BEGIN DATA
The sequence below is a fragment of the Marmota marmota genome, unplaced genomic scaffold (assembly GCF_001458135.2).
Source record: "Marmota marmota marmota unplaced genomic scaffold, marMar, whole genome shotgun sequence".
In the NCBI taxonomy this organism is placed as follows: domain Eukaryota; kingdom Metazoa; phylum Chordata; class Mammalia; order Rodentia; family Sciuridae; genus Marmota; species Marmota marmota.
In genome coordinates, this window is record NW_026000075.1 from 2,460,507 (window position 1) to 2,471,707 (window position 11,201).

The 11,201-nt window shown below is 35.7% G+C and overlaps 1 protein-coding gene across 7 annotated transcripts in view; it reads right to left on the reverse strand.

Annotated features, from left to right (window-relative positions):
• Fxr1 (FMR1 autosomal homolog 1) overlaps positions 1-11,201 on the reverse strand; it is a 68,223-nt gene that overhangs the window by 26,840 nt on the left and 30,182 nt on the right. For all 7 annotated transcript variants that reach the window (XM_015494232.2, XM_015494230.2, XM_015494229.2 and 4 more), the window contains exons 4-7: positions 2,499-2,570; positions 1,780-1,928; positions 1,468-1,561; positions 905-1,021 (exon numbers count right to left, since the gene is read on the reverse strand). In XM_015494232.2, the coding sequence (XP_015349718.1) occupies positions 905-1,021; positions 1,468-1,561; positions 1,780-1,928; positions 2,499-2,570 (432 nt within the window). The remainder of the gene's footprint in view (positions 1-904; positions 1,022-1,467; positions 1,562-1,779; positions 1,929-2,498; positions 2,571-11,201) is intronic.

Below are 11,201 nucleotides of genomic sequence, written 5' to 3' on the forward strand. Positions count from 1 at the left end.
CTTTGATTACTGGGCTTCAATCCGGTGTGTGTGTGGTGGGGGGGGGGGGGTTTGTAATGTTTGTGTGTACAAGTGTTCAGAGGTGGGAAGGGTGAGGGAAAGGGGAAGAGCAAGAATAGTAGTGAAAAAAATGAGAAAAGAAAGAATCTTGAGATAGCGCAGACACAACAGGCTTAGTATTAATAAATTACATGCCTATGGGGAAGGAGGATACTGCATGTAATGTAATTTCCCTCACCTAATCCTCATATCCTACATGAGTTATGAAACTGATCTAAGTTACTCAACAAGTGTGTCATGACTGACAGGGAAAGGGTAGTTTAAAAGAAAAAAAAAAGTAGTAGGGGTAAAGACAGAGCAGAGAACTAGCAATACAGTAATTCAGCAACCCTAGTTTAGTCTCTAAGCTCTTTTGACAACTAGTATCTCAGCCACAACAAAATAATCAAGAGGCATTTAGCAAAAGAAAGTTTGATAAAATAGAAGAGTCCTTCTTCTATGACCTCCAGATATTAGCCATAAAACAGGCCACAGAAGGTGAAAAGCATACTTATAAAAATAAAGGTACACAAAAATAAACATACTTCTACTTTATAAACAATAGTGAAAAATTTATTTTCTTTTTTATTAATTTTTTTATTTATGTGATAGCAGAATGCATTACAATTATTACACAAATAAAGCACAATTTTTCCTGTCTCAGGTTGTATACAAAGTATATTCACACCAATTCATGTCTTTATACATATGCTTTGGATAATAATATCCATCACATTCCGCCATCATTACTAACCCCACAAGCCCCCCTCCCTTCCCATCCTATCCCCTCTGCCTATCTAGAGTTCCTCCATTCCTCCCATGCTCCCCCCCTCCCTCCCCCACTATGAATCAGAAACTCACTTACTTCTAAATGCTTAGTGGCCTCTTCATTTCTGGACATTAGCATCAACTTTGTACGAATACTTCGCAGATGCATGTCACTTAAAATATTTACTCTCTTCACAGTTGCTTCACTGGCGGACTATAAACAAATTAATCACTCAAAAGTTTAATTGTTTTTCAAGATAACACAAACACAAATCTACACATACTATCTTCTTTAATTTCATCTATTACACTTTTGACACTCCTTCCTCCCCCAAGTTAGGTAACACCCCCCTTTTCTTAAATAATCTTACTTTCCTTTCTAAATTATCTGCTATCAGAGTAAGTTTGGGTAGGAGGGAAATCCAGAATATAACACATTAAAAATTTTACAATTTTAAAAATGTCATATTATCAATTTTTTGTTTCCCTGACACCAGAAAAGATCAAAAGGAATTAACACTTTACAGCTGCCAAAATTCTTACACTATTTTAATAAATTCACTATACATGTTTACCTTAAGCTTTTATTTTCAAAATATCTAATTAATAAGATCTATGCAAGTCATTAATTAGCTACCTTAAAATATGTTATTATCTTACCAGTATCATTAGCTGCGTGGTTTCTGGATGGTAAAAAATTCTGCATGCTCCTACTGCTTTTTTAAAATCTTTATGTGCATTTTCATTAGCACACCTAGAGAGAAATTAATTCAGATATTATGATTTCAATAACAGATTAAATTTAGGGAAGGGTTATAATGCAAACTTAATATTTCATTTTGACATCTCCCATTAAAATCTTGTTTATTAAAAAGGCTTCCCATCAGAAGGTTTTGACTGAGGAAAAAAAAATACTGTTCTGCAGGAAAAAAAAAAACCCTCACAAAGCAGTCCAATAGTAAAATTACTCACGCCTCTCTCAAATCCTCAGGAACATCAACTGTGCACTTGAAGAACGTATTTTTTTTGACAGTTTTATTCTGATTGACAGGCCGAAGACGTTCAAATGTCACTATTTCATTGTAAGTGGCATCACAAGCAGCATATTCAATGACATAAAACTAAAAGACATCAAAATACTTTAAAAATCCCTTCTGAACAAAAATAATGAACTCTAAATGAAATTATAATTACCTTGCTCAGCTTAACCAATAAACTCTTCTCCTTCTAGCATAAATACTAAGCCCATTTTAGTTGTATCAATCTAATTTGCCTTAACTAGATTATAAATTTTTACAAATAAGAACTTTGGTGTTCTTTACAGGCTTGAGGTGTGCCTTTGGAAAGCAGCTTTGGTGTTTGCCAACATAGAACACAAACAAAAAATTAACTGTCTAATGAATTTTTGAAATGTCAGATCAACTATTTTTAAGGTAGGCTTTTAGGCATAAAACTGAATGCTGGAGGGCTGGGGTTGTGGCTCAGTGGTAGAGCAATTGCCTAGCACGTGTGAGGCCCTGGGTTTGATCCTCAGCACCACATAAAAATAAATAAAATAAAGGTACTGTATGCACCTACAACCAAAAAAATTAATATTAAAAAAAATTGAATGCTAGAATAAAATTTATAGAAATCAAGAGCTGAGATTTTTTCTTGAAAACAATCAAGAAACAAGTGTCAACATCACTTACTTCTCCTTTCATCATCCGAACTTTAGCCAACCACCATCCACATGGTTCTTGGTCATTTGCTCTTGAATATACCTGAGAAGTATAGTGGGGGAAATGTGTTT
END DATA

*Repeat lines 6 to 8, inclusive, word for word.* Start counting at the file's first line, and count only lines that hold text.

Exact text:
Annotated features, from left to right (window-relative positions):
• Fxr1 (FMR1 autosomal homolog 1) overlaps positions 1-11,201 on the reverse strand; it is a 68,223-nt gene that overhangs the window by 26,840 nt on the left and 30,182 nt on the right. For all 7 annotated transcript variants that reach the window (XM_015494232.2, XM_015494230.2, XM_015494229.2 and 4 more), the window contains exons 4-7: positions 2,499-2,570; positions 1,780-1,928; positions 1,468-1,561; positions 905-1,021 (exon numbers count right to left, since the gene is read on the reverse strand). In XM_015494232.2, the coding sequence (XP_015349718.1) occupies positions 905-1,021; positions 1,468-1,561; positions 1,780-1,928; positions 2,499-2,570 (432 nt within the window). The remainder of the gene's footprint in view (positions 1-904; positions 1,022-1,467; positions 1,562-1,779; positions 1,929-2,498; positions 2,571-11,201) is intronic.

Below are 11,201 nucleotides of genomic sequence, written 5' to 3' on the forward strand. Positions count from 1 at the left end.